Elizabeth frowned. “I don’t—”
“She wanted him to finish his sentence so he could rot in prison, but she said when he got out — she wanted him to finish paying for what he did to you. At the time, I didn’t really know you,” he reminded her. “So I agreed because it was what she wanted, and honestly, even without knowing you—” He cleared his throat. “But it’s different now. Emily’s gone.” He took a moment because admitting that never got any easier. “And I don’t know if that’s what you need. Or want.”
“It’s what you want to do, isn’t it?”
“What I want doesn’t matter,” he told her. “But yeah, I’d like to rip him into pieces and set him on fire. For what he did to you then. For what he did to my sister. For today. For all the days in between you’ve had to live with it.”
Elizabeth’s lips curved into a small smile. “Set him on fire?” she repeated. “That’s not your usual style.”
“What I want—what I need—is for Tom Baker not to be something or someone I think about,” she said softly. “Part of me wants to tell you to go ahead because you’re right. He never paid for what he did to me. Thank you for agreeing to it back when Emily asked it even though I didn’t matter to you.”
“But?” he prompted.
“But he’s been out of my life for a long time,” Elizabeth continued, “and it didn’t change anything for me. It still took me years to trust myself or anyone else physically. It didn’t change how it felt for Manny Ruiz to grab me the way he did when he kidnapped me.” A shadow slid over her face. “Or how it felt when you did it to find Sam—”
“I think that was the worst of it for me. Back then—Lucky would touch me and I couldn’t handle it. It didn’t matter that I knew he’d never hurt me. Then,” she added with a wry smile because she still carried the scar from when he’d shoved a knife into her three years earlier. “Then when you just wanted to jog my memory to find Sam—I knew you wouldn’t hurt me either, and it still made me think of Tom Baker. He’s taken that from me, Jason. And I don’t know if I’ll ever get it back.”
There was silence in the kitchen then, the sound of the dishwasher gently running in the background.
“There is no justice. No way of making him pay for what he did to me. It wouldn’t make me feel better. It wouldn’t make it stop. It would just be revenge.” She hesitated. “And maybe that would be enough. I might change my mind,” she admitted. “But here’s the thing about making him disappear now, Jason—” She waited for him to focus on her. “If you’d done it quietly while he was in prison, that would be one thing. The PCPD know what he did to me. What he did to Emily. He gets hurt or disappears now, you’re the first person they’re looking at.”
“And before you tell me that doesn’t scare you, I know that. It scares me,” she said softly. “Because the one thing I won’t let him take from me is my family. We have three beautiful boys who love you, Jason. We have another baby on the way. We waited too long for all of this. He isn’t worth the risk.” She held her hands out across the counter, waited for him to take hers. “He’s not worth a single minute of my time. He spent seventeen years in prison for what he did to Emily. I’m going to make that enough for me.”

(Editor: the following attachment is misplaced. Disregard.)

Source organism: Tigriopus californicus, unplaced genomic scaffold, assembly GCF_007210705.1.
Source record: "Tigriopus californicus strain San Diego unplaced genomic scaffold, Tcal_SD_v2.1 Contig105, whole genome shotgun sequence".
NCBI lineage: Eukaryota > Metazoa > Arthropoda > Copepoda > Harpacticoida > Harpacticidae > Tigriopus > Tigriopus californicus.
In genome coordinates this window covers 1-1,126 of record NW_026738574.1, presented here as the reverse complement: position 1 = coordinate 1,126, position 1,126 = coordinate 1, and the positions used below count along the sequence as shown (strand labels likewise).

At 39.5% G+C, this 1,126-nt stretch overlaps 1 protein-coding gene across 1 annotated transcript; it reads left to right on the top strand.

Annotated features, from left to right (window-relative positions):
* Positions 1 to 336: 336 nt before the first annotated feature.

“All right,” he said after another minute. “But if you change your mind—”
“I know who to ask.” She smiled, then slid off the counter. She wrapped her arms around his waist, and he tugged her closer. “I love you.”
“I love you, too.”
Robinson House: Living Room
Portia held out her hand with a raise of her brows. “It’s eight,” she said.
“You know,” her daughter began hotly, “some mothers would trust their kids.”
“And some mothers,” Portia replied sweetly, “know better. Did you have to talk to Carly Corinthos about what you did to her kid? No, I did.”
Trina’s eyes widened into pools of innocence. “I didn’t—”
“What you and Emma convinced Cameron to do,” Portia corrected. “I’m not saying Joss Jacks doesn’t have that, and a whole lot more coming, but we don’t go low in this house.”
“I didn’t go low. There is no low enough for her,” Trina muttered as she slapped her phone against her mother’s palm. “You think you’re at rock bottom, and Cujo is right there with you, digging an even deeper level—”
Trina stomped towards the stairs. “A little blue hair never killed anyone, God, you’d think I cut it off—”
“Don’t get any ideas—” her mother called after her, wincing when she heard her daughter’s door slam. “Just like her father,” she muttered.
As if on cue, Portia’s phone lit up with her ex-husband’s name. She reached for it. “Marcus?”
“What the hell was that voicemail?” Marcus Taggert demanded. “Baker is out? Why the hell didn’t I know?”
“I really feel like I am the wrong person to be asking that question, and don’t you take that tone with me,” Portia retorted. “Call Jordan Ashford, why don’t you?”
“This isn’t my problem. That’s the beauty of being divorced. Hey, maybe you could return some phone calls sometime and you won’t get blindsided.”
“We’re not doing this—”
“No, we’re not. Maybe you could come ask these questions in person and while you’re at it, you can visit your kid. Until then, we have nothing to say to each other.” She clicked the phone off, thought about throwing it — then carefully set it back down.
She wasn’t going to let that man get the best of her. Not anymore.
Morgan House: Backyard
Keeping an ear out for his father, Cameron managed to get out of the house that night undetected. He shimmied up the tree to the house they’d built two years ago for Jake and Aiden to find Emma waiting for him.
“Hey.” He grinned as he always did when he saw her. She was so pretty and she was dating him even though Spencer had asked her first. He was the luckiest kid in their class because she was definitely the prettiest and smartest—
Then her face registered, and Cameron’s smile fell. “Emma…” He sat next to her, awkwardly putting an arm around her. He still hadn’t quite figured out how to touch her without making a fool of himself. “What’s wrong?”
“Did your parents say anything about your mom today?” Emma wanted to know. “About work?”
“No.” Confused, he slid away slightly. “What’s wrong?”
“Because mine were talking in the kitchen after dinner tonight, and I—” She fumbled with her flashlight. “I don’t know I should say anything but I feel like I have to. I feel like me knowing this and you maybe not knowing this—it breaks the rules or something—”
“Did you know your mom was raped when she was sixteen?” Emma asked in a rush.